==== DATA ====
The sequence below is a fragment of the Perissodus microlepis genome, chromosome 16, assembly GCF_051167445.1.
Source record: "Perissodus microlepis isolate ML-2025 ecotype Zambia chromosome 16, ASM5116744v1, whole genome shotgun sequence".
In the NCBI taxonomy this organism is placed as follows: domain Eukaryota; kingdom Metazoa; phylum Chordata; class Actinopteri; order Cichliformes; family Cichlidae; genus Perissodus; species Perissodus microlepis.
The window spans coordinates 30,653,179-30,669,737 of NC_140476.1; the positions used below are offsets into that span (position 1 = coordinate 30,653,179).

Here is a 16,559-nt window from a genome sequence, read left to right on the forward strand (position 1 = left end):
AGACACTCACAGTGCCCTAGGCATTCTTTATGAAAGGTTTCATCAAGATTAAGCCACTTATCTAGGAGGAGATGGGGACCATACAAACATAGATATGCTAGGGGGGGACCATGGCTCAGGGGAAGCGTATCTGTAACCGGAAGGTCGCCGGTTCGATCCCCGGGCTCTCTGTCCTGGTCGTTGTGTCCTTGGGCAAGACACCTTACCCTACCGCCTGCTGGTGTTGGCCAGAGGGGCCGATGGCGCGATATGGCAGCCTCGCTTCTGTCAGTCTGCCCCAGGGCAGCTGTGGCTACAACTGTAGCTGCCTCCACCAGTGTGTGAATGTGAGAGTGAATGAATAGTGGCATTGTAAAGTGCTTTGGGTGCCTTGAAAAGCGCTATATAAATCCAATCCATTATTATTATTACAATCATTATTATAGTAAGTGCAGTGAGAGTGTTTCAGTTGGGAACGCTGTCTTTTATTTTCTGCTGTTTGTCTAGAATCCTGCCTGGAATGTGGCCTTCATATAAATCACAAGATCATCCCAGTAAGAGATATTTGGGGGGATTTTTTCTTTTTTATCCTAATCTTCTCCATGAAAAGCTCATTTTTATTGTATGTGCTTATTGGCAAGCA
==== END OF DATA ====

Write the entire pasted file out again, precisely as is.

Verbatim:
The sequence below is a fragment of the Perissodus microlepis genome, chromosome 16, assembly GCF_051167445.1.
Source record: "Perissodus microlepis isolate ML-2025 ecotype Zambia chromosome 16, ASM5116744v1, whole genome shotgun sequence".
In the NCBI taxonomy this organism is placed as follows: domain Eukaryota; kingdom Metazoa; phylum Chordata; class Actinopteri; order Cichliformes; family Cichlidae; genus Perissodus; species Perissodus microlepis.
The window spans coordinates 30,653,179-30,669,737 of NC_140476.1; the positions used below are offsets into that span (position 1 = coordinate 30,653,179).

Here is a 16,559-nt window from a genome sequence, read left to right on the forward strand (position 1 = left end):
AGACACTCACAGTGCCCTAGGCATTCTTTATGAAAGGTTTCATCAAGATTAAGCCACTTATCTAGGAGGAGATGGGGACCATACAAACATAGATATGCTAGGGGGGGACCATGGCTCAGGGGAAGCGTATCTGTAACCGGAAGGTCGCCGGTTCGATCCCCGGGCTCTCTGTCCTGGTCGTTGTGTCCTTGGGCAAGACACCTTACCCTACCGCCTGCTGGTGTTGGCCAGAGGGGCCGATGGCGCGATATGGCAGCCTCGCTTCTGTCAGTCTGCCCCAGGGCAGCTGTGGCTACAACTGTAGCTGCCTCCACCAGTGTGTGAATGTGAGAGTGAATGAATAGTGGCATTGTAAAGTGCTTTGGGTGCCTTGAAAAGCGCTATATAAATCCAATCCATTATTATTATTACAATCATTATTATAGTAAGTGCAGTGAGAGTGTTTCAGTTGGGAACGCTGTCTTTTATTTTCTGCTGTTTGTCTAGAATCCTGCCTGGAATGTGGCCTTCATATAAATCACAAGATCATCCCAGTAAGAGATATTTGGGGGGATTTTTTCTTTTTTATCCTAATCTTCTCCATGAAAAGCTCATTTTTATTGTATGTGCTTATTGGCAAGCA